The aim is to create conditions that bring team members to their best performance. Without going into detail, I will describe some examples from our company below.

The workstations can be individually adapted to personal needs. Here, the well-being of an employee plays a crucial role. If long sitting, inevitably occurring in office jobs, gets a daily problem of an employee, he may instead work on a height-adjustable standing desk.

The workstation can be adapted to the personal needs.

The added value might not be directly measurable for the development itself, but an ergonomic work place will make a software developer healthier, happier and more productive. Another thing increasing the motivation could be listening to music while working. Some already know the benefits of music during sport, such as jogging or the gym.

We also want to work in a good atmosphere together with our clients. To get a better understanding of the respective colleagues, we arrange regular appointments on site with the customers. It is not uncommon that a shared dinner and networking are preferred to the hotel room.

On an trip with other employees.

These kinds of events, like here at the customer’s site, are an optimal basis for our co-operation. In an atmosphere outside the workplace where everyone feels comfortable, getting to know and understanding each other works a lot better.

Due to flat hierarchies in our organizational structure, each employee has the opportunity to take responsibility in a setting that suits him or her. Internal workshops help passing on experience and knowledge among colleagues and also motivate the people to contribute to the ongoing development themselves. For example, every employee can propose own ideas for blog posts to dive into a topic he or she is interested in.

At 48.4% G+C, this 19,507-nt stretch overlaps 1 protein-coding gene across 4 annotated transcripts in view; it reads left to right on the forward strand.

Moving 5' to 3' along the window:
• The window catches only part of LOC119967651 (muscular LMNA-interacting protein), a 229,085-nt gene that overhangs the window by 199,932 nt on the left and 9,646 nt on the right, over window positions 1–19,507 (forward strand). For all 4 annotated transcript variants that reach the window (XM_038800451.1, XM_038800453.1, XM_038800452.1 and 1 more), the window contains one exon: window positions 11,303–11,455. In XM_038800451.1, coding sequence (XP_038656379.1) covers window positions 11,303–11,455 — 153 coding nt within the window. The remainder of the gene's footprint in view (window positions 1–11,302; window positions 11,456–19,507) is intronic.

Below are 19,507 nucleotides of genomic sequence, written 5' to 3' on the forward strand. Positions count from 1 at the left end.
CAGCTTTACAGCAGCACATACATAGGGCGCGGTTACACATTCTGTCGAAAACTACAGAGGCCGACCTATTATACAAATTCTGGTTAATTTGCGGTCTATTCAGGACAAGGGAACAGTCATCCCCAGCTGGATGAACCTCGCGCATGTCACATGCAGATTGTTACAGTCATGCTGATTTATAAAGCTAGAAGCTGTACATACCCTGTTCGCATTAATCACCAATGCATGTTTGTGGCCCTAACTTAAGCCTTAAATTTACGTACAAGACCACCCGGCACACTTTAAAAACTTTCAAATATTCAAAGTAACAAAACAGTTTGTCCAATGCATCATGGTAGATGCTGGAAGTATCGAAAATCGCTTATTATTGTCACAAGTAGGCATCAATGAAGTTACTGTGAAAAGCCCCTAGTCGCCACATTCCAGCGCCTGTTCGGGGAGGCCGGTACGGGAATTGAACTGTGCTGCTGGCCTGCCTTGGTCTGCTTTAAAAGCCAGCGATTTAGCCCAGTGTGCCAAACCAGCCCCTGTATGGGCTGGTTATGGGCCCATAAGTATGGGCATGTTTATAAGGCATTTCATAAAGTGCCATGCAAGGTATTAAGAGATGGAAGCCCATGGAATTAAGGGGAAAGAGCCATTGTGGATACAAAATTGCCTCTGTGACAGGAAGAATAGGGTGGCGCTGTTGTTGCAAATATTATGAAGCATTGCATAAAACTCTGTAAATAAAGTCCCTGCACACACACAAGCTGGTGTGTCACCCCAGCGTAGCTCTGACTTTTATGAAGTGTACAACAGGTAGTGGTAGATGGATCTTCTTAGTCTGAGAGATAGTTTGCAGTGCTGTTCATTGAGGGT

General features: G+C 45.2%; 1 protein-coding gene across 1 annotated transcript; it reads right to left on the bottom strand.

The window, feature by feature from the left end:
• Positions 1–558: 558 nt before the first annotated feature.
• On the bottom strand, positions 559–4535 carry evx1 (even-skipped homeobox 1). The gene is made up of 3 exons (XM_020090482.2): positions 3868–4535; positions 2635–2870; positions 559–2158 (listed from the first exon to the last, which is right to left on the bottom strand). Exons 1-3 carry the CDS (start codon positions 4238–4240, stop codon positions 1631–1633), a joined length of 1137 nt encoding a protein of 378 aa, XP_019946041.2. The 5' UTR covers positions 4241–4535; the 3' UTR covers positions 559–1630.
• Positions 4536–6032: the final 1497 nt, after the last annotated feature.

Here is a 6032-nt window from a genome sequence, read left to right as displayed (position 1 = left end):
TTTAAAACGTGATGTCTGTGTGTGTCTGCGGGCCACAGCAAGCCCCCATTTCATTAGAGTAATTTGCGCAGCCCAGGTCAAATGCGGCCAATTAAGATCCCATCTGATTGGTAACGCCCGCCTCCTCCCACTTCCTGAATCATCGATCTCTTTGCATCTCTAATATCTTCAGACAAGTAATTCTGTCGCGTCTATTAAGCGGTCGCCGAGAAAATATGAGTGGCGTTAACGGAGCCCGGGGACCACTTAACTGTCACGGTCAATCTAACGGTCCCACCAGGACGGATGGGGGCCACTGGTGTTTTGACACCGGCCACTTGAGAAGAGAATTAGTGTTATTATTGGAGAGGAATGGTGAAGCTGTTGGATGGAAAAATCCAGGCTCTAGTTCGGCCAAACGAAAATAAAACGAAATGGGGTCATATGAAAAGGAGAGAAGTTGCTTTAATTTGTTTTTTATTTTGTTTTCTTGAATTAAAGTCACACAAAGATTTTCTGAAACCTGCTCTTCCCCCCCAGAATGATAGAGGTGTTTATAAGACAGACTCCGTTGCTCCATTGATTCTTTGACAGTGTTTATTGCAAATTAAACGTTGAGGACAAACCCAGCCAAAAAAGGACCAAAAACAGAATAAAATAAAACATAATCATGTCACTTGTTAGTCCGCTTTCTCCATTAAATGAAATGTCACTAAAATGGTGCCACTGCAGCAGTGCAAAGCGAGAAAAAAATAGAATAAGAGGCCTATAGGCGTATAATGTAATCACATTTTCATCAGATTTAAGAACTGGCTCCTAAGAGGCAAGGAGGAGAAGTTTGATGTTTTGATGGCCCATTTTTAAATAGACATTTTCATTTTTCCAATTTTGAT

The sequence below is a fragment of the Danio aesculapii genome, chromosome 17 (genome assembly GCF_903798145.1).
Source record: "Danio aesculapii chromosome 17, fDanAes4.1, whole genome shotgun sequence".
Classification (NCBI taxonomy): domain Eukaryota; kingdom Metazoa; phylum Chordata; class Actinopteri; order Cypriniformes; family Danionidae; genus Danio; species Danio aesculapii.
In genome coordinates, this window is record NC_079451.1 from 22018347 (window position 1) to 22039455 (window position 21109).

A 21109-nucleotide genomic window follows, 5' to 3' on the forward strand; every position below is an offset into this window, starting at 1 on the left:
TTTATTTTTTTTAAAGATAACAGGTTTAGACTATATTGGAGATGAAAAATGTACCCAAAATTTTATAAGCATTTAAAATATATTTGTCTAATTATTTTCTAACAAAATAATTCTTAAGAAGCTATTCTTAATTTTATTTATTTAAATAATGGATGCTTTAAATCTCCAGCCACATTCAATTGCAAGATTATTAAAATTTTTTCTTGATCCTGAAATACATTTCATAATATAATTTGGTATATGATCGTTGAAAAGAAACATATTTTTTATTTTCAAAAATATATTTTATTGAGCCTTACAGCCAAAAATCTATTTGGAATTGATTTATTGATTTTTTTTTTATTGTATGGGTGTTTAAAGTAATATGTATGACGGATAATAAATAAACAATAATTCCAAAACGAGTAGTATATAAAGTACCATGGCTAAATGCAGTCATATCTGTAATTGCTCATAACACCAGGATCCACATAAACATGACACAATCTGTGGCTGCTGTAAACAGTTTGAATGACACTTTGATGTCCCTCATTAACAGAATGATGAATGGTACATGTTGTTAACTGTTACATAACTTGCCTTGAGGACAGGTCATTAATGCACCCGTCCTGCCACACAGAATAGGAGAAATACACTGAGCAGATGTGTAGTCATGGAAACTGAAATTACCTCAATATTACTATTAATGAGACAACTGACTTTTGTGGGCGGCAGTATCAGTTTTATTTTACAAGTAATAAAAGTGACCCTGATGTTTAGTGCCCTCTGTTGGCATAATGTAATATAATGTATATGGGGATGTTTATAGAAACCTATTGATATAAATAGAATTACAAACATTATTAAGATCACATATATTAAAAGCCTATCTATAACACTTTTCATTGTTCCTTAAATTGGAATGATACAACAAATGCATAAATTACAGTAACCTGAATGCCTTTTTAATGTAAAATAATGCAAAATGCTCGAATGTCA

Does too much freedom cause chaos?

In addition to these freedoms, however, clear limits must be set that will be accepted and lived by everyone. For example, at Centigrade there exist company-wide “coding conventions” for software engineers which are developed jointly and on a continuous basis. Following these limits is not difficult within a structure as described above. People follow these rules without the need of sanctions or penalties since the high self-responsibility results in motivation. Penalties often cause negative pressure. Jürgen Klopp took away this pressure from his players by believing that acting independently works better than harsh sanctions. Working under pressure is not fun for anyone. He motivates his players with that attitude:

„I do not believe that the fear of losing motivates you more than the desire to win. And the desire to win is what is at stake. It awakens the greed in you. That’s what you are. It lets you run easily. It allows you to grow beyond your borders. It makes you strong. And this desire to win keeps me up!” Jürgen Klopp
Source: Commercial of Jürgen Klopp

For Centigrade, this means that there are no “penal trainings” after being defeated – we rather give rewards for a won game.


Clearly, defining the factors of “success” is difficult. But success is always the result of a continuous development. At Centigrade, we try to achieve a positive attitude of all employees by constantly working on optimum conditions. Only then can we as a UX team continue to play in the top class.

Want to know more about our services, products or our UX process?